NEW YORK (Reuters) - Bank of America’s ouster of Sallie Krawcheck has deprived Merrill Lynch advisers of a vocal advocate and revived worries the commercial banking giant will further tighten its grip on the brokerage.
The Krawcheck era at Merrill ended on Tuesday after two years when the bank’s Chief Executive Brian Moynihan announced commercial banking head David Darnell would take overall consumer businesses, including branch banking, mortgages, Merrill and the U.S. Trust private banking unit.
Analysts, recruiters and some Merrill advisers said Krawcheck, 46, deserved high grades for juggling the demands of bank executives who wanted to increase broker sales of loans and other banking products against complaints from advisers opposed to such sales.
Now, though, Krawcheck’s departure could signal that cross-selling efforts will only increase under Darnell, a veteran commercial banker based in Charlotte, North Carolina. Krawcheck was based in New York.
“Sallie Krawcheck came from the brokerage industry and she understood the advisers. There may be no great love lost for Sallie, personally, but advisers would rather have her than a bank person,” said recruiter Mindy Diamond of Diamond Consultants in Chester, New Jersey.
Bank of America has long coveted Merrill precisely because its more than 16,000 advisers can “sell the bank” to brokerage customers and also generate business leads for its commercial and consumer bankers. Even as these sales helped make Merrill brokers the industry’s most productive, there was grumbling.
Recruiters and analysts said many brokers are unsettled by the reorganization, which replaces an executive who understood wealth management with a banker having almost no experience with retail brokerage experience.
“Bank of America is a command and control, centrally operated business,” said Brad Hintz, a Sanford C. Bernstein brokerage analyst who was hired by Krawcheck when she was Bernstein’s head of research.
That style of management does not work well with advisers, who tend to be entrepreneurial, analysts said.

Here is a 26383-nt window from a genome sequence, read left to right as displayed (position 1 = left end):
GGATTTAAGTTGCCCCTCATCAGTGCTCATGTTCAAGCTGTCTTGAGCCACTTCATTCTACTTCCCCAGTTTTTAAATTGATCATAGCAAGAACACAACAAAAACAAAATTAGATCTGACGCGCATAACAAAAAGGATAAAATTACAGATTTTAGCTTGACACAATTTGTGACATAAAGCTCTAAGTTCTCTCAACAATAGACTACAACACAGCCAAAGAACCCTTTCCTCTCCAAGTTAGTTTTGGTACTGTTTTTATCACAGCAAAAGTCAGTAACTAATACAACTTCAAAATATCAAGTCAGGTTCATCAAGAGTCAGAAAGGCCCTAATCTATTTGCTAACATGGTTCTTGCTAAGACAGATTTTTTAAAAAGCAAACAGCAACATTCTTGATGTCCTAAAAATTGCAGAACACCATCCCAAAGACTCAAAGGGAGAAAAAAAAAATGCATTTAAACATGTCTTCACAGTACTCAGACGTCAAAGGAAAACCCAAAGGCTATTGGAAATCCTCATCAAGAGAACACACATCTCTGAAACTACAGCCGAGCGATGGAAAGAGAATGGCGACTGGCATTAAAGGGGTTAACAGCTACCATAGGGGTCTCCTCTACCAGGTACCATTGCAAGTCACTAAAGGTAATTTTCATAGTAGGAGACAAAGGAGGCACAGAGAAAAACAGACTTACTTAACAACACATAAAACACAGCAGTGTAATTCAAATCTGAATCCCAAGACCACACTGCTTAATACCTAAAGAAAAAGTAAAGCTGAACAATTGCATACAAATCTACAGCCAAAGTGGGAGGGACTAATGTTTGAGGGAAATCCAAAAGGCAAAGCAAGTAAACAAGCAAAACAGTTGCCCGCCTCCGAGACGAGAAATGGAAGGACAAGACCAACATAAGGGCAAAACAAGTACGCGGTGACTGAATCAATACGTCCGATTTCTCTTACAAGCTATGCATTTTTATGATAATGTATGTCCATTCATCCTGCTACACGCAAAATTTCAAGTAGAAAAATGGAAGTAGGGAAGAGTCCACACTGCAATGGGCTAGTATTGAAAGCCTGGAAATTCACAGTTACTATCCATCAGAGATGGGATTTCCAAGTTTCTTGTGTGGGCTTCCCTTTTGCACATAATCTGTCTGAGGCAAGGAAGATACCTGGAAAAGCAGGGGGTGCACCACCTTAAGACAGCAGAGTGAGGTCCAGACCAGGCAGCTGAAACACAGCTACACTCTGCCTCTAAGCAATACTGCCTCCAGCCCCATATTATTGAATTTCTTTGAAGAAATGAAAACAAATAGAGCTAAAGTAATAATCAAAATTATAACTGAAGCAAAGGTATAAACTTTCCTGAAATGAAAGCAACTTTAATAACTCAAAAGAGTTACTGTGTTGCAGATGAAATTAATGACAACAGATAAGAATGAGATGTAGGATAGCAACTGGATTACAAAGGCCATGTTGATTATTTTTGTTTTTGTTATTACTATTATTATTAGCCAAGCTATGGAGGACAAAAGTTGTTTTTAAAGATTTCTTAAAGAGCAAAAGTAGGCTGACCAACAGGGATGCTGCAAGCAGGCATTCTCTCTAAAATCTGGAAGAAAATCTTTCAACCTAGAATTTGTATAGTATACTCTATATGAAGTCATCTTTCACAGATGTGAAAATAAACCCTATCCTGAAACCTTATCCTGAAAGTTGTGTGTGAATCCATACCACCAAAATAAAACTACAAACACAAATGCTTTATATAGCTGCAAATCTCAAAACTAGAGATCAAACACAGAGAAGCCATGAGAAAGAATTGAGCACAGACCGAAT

“The reality is the clients belong to the brokers. They are rightfully reluctant to pass their relationships over to an institution,” Hintz said.
To ease such concerns, Darnell on Wednesday hosted a conference call with Merrill managers in which he voiced strong support for Merrill Lynch U.S. wealth management head John Thiel and Krawcheck’s other lieutenants.
Darnell also insisted Merrill will retain its unique culture and compensation plan, a spokeswoman said.
Some brokers nevertheless questioned why Krawcheck would be elbowed out when the wealth management division was profitable and producing strong results even as the parent company was losing money. In the first half, global wealth management net income rose 35 percent from a year earlier to $1.04 billion. Bank of America had a $6.8 billion net loss in that period.
“It’s a disappointing decision,” said one top producer at Merrill, who requested anonymity because he is not authorized to speak with the press. “Merrill’s numbers are great, morale has improved, and Sallie has been client-focused and F.A.-friendly. To me it was a political decision.
Client assets and revenue have climbed since Krawcheck arrived in August 2009, after being having been ousted from Citigroup Inc (C.N) in 2008 as head of global wealth management.
Merrill has been outperforming its arch-rival, Morgan Stanley Smith Barney (MS.N), the largest U.S. brokerage by assets and advisers. Morgan Stanley CEO James Gorman formerly ran Merrill Lynch’s brokerage business.
Another indication of Krawcheck’s success: Merrill’s ranks of financial advisers as of June 30 surpassed 16,000 for the first time since the January 2009 takeover. Most rivals, namely Morgan Stanley, have seen their ranks shrink.
Several observers said the departure of Krawcheck is unlikely to have much impact on the day-to-day business of advisers. Darnell will have his hands full fixing BofA’s mortgage woes and paring back a sprawling retail bank network.
“I don’t see the focus on wealth management changing in any way,” said Courtney Raymond, whose self-named Houston firm recruits brokers for Merrill.
The reorganization is, however, likely to mean big changes for Thiel, a long-time Merrill private banker promoted by Krawcheck in May to lead Merrill’s army of U.S. brokers. Recruiters and analysts said Thiel will need to increase his public profile and help rally the troops.
Darnell also is under gun, since retention packages given to brokers when Bank of America bought Merrill in January 2009 are coming to end for many of them in January. Once payments are made, recruiters say, advisers will feel free to move.
Reporting by Joseph A. Giannone; Editing by Jed Horowitz and Walden Siew